Neils Bohr (1913) was the first to explain quantitatively the general features of the structure of hydrogen atom and its spectrum. He used Planck’s concept of quantisation of energy.

Though the theory is not the modern quantum mechanics, it can still be used to rationalize many points in the atomic structure and spectra.

Bohr’s model for hydrogen atom is based on the following postulates:

- The electron in the hydrogen atom can move around the nucleus in a circular path of fixed radius and energy. These paths are called orbits, stationary states or allowed energy states. These orbits are arranged concentrically around the nucleus.
- The energy of an electron in the orbit does not change with time. However, the electron will move from a lower stationary state to a higher stationary state when required amount of energy is absorbed by the electron or energy is emitted when electron moves from higher stationary state to lower stationary state (equation 2.16). The energy change does not take place in a continuous manner.

- The frequency of radiation absorbed or emitted when transition occurs between two stationary states that differ in energy by ∆E, is given by:
- Where E
_{1}and E_{2}are the energies of the lower and higher allowed energy states respectively. This expression is commonly known as Bohr’s frequency rule.

- Where E

- The angular momentum of an electron is quantised. In a given stationary state it can be expressed as in equation n=1,2,3… Where is the mass of electron, v is the velocity and r is the radius of the orbit in which electron is moving.

Thus an electron can move only in those orbits for which its angular momentum is integral multiple of h/2π. That means angular momentum is quantised. Radiation is emitted or obsorbed only when transition of electron takes place from one quantised value of angular momentum to another. Therefore, Maxwell’s electromagnetic theory does not apply here that is why only certain fixed orbits are allowed.

The details regarding the derivation of energies of the stationary states used by Bohr, are quite complicated and will be discussed in higher classes. However, according to Bohr’s theory for hydrogen atom:

- The stationary states for electron are numbered n = 1,2,3.......... These integral numbers (Section 2.6.2) are known as
**Principal quantum numbers**. - The radii of the stationary states are expressed as: where a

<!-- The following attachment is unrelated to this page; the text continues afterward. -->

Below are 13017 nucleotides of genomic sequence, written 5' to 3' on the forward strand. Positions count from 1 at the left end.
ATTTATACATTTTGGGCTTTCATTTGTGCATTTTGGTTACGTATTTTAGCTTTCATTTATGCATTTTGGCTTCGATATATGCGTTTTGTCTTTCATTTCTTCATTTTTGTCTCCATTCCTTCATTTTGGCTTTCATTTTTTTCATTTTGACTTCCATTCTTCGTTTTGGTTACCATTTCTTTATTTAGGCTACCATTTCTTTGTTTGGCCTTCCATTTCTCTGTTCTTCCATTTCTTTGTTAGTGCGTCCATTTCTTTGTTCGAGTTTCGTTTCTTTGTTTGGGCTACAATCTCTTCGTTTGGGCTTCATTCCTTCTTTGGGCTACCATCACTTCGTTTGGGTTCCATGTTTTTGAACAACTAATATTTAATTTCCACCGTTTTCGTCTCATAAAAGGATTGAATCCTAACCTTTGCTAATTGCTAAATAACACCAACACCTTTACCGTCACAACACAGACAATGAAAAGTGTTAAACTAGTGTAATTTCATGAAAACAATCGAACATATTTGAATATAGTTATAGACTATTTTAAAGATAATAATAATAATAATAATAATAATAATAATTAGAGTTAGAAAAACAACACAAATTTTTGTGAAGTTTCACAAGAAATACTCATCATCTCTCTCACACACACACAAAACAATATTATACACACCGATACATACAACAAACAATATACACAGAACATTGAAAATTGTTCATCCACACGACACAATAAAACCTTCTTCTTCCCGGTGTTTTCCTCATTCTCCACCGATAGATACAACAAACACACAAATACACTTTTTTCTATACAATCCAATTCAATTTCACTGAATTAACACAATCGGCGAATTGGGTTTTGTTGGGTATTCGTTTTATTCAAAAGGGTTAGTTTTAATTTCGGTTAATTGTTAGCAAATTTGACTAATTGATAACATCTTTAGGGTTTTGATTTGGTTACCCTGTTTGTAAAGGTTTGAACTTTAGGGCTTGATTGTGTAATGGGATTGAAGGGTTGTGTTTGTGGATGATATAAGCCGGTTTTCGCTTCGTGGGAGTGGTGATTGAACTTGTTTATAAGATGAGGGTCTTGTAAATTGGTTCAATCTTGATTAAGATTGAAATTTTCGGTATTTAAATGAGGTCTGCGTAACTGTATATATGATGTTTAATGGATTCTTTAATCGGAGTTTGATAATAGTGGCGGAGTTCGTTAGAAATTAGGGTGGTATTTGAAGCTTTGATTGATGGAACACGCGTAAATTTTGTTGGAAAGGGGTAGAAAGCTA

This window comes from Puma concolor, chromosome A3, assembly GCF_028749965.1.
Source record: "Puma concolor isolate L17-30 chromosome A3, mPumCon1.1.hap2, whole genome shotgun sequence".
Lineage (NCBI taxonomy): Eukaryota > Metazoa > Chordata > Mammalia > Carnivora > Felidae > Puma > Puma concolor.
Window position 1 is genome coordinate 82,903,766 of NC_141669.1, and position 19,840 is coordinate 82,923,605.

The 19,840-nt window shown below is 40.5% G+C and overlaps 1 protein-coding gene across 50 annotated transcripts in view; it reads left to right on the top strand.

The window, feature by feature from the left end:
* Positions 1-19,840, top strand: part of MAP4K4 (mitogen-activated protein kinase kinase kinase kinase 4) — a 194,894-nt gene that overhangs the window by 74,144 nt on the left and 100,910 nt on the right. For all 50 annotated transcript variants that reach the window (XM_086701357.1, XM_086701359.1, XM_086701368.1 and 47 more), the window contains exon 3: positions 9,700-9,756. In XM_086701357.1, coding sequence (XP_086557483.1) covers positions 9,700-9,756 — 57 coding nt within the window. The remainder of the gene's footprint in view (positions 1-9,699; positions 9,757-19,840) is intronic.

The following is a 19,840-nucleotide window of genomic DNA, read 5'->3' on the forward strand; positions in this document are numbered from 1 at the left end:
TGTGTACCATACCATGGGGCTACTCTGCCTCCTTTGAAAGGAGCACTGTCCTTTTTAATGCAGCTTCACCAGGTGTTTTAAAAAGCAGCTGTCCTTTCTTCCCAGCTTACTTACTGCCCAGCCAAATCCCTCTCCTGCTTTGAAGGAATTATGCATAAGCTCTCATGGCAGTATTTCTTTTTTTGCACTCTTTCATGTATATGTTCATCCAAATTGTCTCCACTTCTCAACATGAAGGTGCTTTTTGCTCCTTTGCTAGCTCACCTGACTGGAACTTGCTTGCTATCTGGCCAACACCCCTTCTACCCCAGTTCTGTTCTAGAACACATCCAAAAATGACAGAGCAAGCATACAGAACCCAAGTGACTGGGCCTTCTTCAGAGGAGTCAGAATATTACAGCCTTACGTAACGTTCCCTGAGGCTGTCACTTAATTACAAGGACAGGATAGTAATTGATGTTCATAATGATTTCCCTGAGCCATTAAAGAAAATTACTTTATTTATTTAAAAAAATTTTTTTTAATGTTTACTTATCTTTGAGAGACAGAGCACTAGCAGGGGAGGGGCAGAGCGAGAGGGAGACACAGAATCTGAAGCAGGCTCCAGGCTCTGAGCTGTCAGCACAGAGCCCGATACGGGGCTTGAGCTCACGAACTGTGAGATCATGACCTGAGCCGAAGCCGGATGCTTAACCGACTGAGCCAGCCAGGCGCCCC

_{0}= 52.9 pm. Thus the radius of the first stationary state, called the Bohr orbit, is 52.9 pm. Normally the electron in the hydrogen atom is found in this orbit (that is n=1). As n increases the value of r will increase. In other words the electron will be present away from the nucleus. - The most important property associated with the electron, is the energy of its stationary state. It is given by the expression. n=1,2,3… where RH is called Rydberg constant and its value is 2.18×10
^{–18}The energy of the lowest state, also called as the ground state, is = The energy of the stationary state for n = 2, will be : = -0.545 When the electron is free from the influence of nucleus, the energy is taken as zero. The electron in this situation is associated with the stationary state of Principal Quantum number = n = ∞ and is called as ionized hydrogen atom. When the electron is attracted by the nucleus and is present in orbit n, the energy is emitted and its energy is lowered. That is the reason for the presence of negative sign in equation and depicts its stability relative to the reference state of zero energy and n = ∞. - Bohr’s theory can also be applied to the ions containing only one electron, similar to that present in hydrogen atom. For example, He
^{+}Li^{2+}, Be^{3+}and so on. The energies of the stationary states associated with these kinds of ions (also known as hydrogen like species) are given by the expression.and radii by the expression given as the following where Z is the atomic number and has values 2,3 for the helium and lithium atoms respectively. From the above equations, it is evident that the value of energy becomes more negative and that of radius becomes smaller with increase of Z . This means that electron will be tightly bound to the nucleus. - It is also possible to calculate the velocities of electrons moving in these orbits. Although the precise equation is not given here, qualitatively the magnitude of velocity of electron increases with increase of positive charge on the nucleus and decreases with increase of principal quantum number.